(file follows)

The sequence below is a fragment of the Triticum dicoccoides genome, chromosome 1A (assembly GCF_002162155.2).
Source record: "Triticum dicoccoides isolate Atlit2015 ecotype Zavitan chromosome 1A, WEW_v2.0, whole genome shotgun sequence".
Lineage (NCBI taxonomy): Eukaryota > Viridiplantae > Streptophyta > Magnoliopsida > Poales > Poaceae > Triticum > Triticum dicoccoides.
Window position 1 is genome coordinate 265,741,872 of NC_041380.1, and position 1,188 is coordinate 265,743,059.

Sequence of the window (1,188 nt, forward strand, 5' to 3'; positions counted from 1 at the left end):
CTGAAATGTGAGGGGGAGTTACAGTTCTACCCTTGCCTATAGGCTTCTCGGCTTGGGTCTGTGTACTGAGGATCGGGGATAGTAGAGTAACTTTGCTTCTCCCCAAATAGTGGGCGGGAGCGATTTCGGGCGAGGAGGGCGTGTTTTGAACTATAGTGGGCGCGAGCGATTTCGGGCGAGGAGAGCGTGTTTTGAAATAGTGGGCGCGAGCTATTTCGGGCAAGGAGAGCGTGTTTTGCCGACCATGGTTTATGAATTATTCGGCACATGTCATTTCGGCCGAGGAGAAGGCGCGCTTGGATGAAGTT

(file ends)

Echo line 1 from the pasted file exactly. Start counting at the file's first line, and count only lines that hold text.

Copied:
The sequence below is a fragment of the Triticum dicoccoides genome, chromosome 1A (assembly GCF_002162155.2).